"Xiculungo" - Social Relations of Urban Poverty in Maputo, Mozambique
Portuguese version: "Xiculungo" Relações Sociais da Pobreza Urbana em Maputo, Moçambique
This report is the second in a series of six participatory and qualitative studies on poverty in Mozambique, undertaken as part of the monitoring and evaluation of Mozambique's poverty reduction strategy. The urban population of Mozambique is estimated at 30 percent, and of Maputo's 1.3 million inhabitants 53 percent are defined as poor. The large majority live in congested semi-formal and informal settlement areas, or bairros. While the structures and formal responsibilities of the various administrative levels are clearly defined, the municipality suffers from insufficient human and financial resources and consequently from inadequate provision of services such as water, electricity, sanitation and secure tenure.
The study reveals the primary importance of employment and income for coping in an urban environment, where money is an integral part of most relationships. Formal employment opportunities are scarce and most people depend on a fragile informal economy with low returns. Upward social mobility is also inhibited by the high costs of land, housing, public services and transportation. Despite relatively high levels of education, the urban political economy makes it difficult for the poor to convert this into employment and increased income and consumption.
The coping strategies of people in the bairros are characterised by a high degree of mobility and flexibility at the levels of households and individuals. Households are large and complex, a high proportion are female-headed, and they frequently go through processes of fission and fusion - all being expressions of social change and fluidity. Asked to identify the most important types of social relationship for their coping strategies, people emphasise relations with the extended family and other personal connections (such as friends, neighbours and workmates); relations of employment and provisioning (including rural linkages); and relations with the state, civil society and aid organisations.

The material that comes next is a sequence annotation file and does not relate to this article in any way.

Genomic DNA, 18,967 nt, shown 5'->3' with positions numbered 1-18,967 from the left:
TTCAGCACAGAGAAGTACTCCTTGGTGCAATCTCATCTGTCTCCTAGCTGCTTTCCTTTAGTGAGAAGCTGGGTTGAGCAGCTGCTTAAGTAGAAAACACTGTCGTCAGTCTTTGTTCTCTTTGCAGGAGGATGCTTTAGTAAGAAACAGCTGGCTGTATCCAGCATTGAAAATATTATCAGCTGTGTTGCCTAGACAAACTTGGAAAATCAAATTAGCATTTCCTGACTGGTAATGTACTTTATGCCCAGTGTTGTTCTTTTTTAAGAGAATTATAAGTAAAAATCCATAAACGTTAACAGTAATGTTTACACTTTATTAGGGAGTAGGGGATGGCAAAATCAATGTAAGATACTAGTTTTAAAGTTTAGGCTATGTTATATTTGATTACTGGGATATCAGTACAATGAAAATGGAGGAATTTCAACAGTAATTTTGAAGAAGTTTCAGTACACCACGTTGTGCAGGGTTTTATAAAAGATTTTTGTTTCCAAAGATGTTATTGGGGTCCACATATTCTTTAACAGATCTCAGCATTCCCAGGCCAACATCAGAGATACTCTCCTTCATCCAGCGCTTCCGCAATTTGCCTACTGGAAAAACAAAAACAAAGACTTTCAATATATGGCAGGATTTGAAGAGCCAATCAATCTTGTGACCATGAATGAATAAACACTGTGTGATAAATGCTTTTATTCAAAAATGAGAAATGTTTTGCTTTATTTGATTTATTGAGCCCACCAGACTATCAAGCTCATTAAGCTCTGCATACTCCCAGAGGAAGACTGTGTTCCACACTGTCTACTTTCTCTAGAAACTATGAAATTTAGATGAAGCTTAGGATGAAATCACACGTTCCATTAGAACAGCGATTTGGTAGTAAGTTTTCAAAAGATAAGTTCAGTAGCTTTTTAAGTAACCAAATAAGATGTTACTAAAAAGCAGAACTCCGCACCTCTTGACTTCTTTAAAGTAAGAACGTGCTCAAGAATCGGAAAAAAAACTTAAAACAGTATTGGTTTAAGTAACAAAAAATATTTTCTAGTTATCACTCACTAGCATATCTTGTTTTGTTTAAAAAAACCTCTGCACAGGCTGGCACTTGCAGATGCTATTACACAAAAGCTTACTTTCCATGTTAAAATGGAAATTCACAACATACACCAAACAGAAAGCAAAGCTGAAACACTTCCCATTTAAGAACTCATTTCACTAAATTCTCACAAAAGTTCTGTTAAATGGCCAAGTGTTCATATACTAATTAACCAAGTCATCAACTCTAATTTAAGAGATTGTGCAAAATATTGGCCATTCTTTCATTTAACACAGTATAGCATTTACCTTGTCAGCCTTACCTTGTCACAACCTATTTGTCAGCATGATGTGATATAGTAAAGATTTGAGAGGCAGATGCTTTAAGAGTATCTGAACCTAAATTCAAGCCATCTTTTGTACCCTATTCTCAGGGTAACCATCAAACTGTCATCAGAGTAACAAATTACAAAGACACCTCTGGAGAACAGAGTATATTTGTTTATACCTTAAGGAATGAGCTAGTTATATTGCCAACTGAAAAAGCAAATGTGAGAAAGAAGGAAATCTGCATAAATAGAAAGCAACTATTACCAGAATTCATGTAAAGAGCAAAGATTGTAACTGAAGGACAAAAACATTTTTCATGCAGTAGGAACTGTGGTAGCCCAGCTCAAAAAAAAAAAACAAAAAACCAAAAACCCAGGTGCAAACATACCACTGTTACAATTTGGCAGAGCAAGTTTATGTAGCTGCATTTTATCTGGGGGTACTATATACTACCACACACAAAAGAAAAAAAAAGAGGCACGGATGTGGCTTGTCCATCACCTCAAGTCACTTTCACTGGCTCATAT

Perhaps the most distinguishing characteristic of life in Maputo is the extent to which money is central to acquiring basic needs as well as to establishing and maintaining vital social relationships. The poorest have problems maintaining relationships with extended family members, who often live in rural areas or other parts of the city; they have little to offer in other reciprocal personalised relationships; they have problems in getting employment and establishing their own sources of income; and they often lack the necessary social capital and ‘entrance ticket' to relations with institutions of the state and civil society.
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